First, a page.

President Obama and the Case for Military Intervention in Libya
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Last night, President Obama laid out his rationale for military action in Libya. Today, the US and coalition partners met to strategize before NATO takes over tomorrow. We hear details and different reactions. On Reporter's Notebook, will the US Supreme Court approve the biggest class-action suit in US legal history?
Banner image: President Obama at the National Defense University, White House Photo: Pete Souza
International Representatives Meet in London to Discuss Libya ()
Secretary of State Hillary Clinton was in London today to get what she called "a clearer picture" of Libyan rebels and meet with international partners on what to do next. She talked about "efforts to project civilians and to meet humanitarian needs, and about the ongoing coalition military action in support of resolution 1973. We also discussed the need for a political solution and transition in Libya." Vivienne Walt is in London for Time magazine.
Obama, Libya's Gadhafi and America's Use of Force ()
Government forces and Libyan rebels traded rocket fire today as Moammar Gadhafi continued to defy international demands for a cease-fire. Hillary Clinton is in London with more than 40 nations and international groups making plans for non-military efforts at rebel support and regime change. Last night, in a televised address, President Obama laid out what's being called a new "doctrine." He said the US had a "unique ability to stop the violence, an international mandate and a plea for help from the Libyan people themselves." He also said removing Gadhafi by force is not an option, even though regime change is Administration policy. Is this selective use of American power really a "doctrine?" Does it give Gadhafi a chance to stay? Is it abandonment of strong leadership or a prudent adjustment to an increasingly complex world?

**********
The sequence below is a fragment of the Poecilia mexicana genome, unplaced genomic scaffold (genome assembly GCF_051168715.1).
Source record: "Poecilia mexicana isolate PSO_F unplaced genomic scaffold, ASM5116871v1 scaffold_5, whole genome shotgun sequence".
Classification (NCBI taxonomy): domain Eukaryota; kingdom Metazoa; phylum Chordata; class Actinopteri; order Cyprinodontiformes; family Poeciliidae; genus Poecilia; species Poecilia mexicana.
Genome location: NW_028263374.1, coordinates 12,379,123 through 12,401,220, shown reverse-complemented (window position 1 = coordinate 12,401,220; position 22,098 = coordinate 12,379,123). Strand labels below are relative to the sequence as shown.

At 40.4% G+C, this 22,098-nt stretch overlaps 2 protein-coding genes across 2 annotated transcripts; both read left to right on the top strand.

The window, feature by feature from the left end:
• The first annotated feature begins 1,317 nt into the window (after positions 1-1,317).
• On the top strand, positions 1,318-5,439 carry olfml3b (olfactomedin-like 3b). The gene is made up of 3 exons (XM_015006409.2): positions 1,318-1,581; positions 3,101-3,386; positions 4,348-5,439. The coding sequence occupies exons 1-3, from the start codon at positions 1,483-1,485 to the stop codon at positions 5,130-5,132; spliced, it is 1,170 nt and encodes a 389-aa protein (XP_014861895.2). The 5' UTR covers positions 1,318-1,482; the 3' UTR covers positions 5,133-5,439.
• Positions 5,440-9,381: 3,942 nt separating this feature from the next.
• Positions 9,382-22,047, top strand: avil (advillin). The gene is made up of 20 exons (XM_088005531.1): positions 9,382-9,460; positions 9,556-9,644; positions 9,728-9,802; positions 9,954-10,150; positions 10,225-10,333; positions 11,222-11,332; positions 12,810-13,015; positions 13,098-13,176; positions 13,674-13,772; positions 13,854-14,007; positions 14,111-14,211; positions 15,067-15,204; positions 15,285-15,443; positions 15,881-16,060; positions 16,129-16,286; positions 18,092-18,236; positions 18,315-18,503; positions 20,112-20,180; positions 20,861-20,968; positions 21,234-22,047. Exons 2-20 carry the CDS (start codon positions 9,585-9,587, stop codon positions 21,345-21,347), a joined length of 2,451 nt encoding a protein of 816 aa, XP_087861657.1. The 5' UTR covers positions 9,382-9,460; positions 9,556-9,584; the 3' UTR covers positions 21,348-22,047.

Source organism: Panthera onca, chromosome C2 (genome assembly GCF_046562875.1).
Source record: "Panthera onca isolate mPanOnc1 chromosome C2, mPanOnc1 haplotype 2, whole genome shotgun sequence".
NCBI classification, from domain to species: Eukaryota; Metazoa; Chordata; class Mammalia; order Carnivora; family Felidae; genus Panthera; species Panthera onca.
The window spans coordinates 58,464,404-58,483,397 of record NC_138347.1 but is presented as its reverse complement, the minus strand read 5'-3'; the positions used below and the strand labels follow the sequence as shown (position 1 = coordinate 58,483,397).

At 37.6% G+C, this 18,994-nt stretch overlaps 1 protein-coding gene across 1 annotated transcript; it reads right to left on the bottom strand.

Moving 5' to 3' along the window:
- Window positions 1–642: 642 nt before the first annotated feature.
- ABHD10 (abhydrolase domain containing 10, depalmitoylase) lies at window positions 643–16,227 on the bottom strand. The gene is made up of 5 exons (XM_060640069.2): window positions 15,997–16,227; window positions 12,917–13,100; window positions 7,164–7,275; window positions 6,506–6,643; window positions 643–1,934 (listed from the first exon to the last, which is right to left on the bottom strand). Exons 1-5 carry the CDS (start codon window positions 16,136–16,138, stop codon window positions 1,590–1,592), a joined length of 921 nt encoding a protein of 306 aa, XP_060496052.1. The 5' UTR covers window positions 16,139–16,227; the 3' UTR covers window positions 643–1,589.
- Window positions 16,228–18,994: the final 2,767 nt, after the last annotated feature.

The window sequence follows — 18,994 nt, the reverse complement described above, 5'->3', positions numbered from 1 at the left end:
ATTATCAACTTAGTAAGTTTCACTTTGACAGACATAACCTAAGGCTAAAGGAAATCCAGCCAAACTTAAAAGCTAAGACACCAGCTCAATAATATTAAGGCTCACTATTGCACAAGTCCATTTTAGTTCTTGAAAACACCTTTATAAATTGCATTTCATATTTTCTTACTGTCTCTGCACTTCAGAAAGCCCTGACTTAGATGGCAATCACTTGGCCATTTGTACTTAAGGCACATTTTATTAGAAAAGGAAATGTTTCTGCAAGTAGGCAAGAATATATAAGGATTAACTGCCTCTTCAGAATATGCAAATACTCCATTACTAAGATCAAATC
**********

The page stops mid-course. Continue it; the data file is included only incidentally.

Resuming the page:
- Charles Kupchan: formerly, National Security Council, @CFR_org
- Salem Elhassi: Libyan opposition
- Laura Rozen: Yahoo News, @lrozen
- Michael Hirsh: National Journal, @michaelphirsh
- Scott Althaus: University of Illinois
Super-Sized WalMart Class Action Case before Supreme Court ()
Crowds began to form outside the US Supreme Court building at two this morning Washington time, in hopes of getting into the courtroom for arguments about the rules for class-action lawsuits. The issue involves as many as one million women who have worked for America's largest retailer. A federal appeals court has ruled that WalMart's female employees can sue as a class, and that's the issue the Supreme Court has agreed to decide. Robert Barnes covers the court for the Washington Post.
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